For evaluation of the plant community, including weeds and Aries grass, samples were collected in cast iron squares of 0.25 m2. Evaluations were made of plant dry matter per species, total number of species and density of each species. Collection of all plants present in the sample square was performed by cutting them flush to the ground. Then, the samples were dried in continuous flow ovens at 60 oC to constant weight.

Light interception by weeds was measured using an AccuPAR LP-80 ceptometer at the intersection of the canopies of P. maximum and weeds. Mean radiation under full sun throughout the experiment was 27.10 μmol m-2 s-1. In the plots intended for the control of interception, the weeds were cut when they reached 40% and 70% light interception. The weeds were carefully mowed with a backpack mower, and cutting heights were adjusted above the average maximum height of the grass in the treatment. The plots intended for control of 40% light interception were mowed when they reached this rate, which occurred at 43 days and 64 days after sowing; for the plots intended for control of 70% light interception, mowing occurred at 54 days after sowing, when this rate was achieved (Figure 2). In the plots with coexistence between weeds and forage crop (no mowing), light interception was 60% on average, when the entire evaluation period was taken into account.

W: weeds; RAPRA: Raphanus raphanistrum; BIDPI: Bidens pilosa; IPOSP: Ipomea spp.; BRAPL: Brachiaria plantaginea; CYPES: Cyperus esculentus; Other: other species; Aries: Panicum maximum cv. Aries.

Figure 2 Relative Importance Index (RII) in the establishment of the pasture of the main species of weeds and Panicum maximum cv. Aries in the treatments: 40% light interception control by weeds, performed on the 43th and 64th days after sowing the pasture (40% LI, upper panels); control of light interception to 70% light interception control by weeds, performed on the 54th day after sowing the pasture (70% LI, mid-panels); coexistence with weeds (coexistence with W, lower panels); application of 200 kg ha-1 nitrogen (right panels); and 0 kg ha-1 nitrogen (left panels).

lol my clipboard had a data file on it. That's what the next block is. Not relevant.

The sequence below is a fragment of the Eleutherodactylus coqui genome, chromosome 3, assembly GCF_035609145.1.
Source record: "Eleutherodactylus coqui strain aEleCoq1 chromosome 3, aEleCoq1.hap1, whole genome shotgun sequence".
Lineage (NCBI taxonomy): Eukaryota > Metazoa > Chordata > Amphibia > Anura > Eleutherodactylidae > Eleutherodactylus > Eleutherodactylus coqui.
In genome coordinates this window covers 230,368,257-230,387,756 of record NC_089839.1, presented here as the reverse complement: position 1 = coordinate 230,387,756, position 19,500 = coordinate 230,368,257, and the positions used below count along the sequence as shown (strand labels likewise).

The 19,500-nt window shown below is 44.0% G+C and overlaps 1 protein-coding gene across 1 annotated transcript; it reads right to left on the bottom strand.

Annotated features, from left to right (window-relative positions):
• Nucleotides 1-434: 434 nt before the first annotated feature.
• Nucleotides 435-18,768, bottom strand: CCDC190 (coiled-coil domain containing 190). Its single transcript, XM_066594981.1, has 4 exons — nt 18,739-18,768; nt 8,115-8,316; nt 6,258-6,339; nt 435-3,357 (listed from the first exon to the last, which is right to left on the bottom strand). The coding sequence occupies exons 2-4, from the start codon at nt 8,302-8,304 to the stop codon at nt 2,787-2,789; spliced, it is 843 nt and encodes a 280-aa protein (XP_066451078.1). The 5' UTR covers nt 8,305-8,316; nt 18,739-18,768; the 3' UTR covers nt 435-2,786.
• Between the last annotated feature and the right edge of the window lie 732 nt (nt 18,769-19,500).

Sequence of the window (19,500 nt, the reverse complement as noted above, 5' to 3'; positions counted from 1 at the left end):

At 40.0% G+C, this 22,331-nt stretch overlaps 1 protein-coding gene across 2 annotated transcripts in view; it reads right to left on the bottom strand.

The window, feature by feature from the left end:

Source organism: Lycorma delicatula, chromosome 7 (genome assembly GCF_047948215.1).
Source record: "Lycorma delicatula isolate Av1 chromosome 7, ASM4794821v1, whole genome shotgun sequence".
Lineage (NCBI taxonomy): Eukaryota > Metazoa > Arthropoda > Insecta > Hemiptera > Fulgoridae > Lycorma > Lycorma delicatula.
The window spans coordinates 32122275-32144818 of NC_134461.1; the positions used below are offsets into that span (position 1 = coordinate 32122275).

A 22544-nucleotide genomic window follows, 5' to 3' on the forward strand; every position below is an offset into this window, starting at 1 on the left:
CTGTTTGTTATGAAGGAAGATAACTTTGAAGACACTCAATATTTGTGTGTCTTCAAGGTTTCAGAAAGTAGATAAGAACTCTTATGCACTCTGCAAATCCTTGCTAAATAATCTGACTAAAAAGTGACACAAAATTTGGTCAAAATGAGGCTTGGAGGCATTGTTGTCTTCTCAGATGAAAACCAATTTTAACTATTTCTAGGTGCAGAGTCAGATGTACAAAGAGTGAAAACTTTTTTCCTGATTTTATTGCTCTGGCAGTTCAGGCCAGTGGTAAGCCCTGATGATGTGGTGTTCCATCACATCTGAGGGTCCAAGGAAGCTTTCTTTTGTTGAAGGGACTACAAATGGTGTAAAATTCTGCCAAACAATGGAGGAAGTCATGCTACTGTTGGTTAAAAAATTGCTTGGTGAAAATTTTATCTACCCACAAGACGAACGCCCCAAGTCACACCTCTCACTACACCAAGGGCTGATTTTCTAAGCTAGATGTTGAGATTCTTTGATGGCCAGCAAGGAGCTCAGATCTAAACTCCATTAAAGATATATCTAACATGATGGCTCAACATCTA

This study used the phytosociological indices described in Mueller-Dombois & Ellenberg (1974), Pitelli (2000) and Consenço (2013), e.g., relative constancy, relative frequency and relative dominance. These indices determined the relative importance index (RII), which represents the importance value of a species resulting from the sum of the importance values of all the populations of the study community. The data on P. maximum were used to determine phytosociological indices, in order to consider this species as a component of the plant community. The data on density and dry matter were treated with analysis of variance (ANOVA). Tukey’s test was used at 5% probability level for comparison of means.

RESULTS AND DISCUSSION

Phytosociology

This study included only the five weed species found in the experimental area which had the highest relative importance index (RII). They were present in all treatments during the seven weeks of evaluation of the experiment: Raphanus raphanistrum, Bidens pilosa, Ipomeaspp., Brachiaria plataginea and Cyperus esculentus (Table 1). Other species, e.g., Euphorbia heterophylla, Galinsoga quadriradiata, Cynodon dactylon, Digitaria sanguinalis, Richardia brasiliensis, Eleusine indica, Sida rhombifolia, Avena strigosa, Oxalis latifolia, Rumex obtusifolius, Vicia sativa, Setaria geniculata, Plantago tomentosa, Gnaphalium spicatum, Aipium leptophyllum and Oxalis corniculata, were also found in the area. However, they had lower RII and were not present in all the treatments during the assessment periods.

Table 1 Major weed species, on the basis of the Relative Importance Index (RII) of the plant community, found in the establishment of the pasture of Panicum maximum cv. Aries 

Scientific name Common name RRI Code
Raphanus raphanistrum Wild radish 29.77 RAPRA*
Bidens pilosa Hairy beggarticks 14.26 BIDPI*
Ipomea spp. Purple morning glory 6.25 IPOSP**
Brachiaria plantaginea Alexandergrass 8.21 BRAPL*
Cyperus esculentus Yellow nutsedge 9.48 CYPES*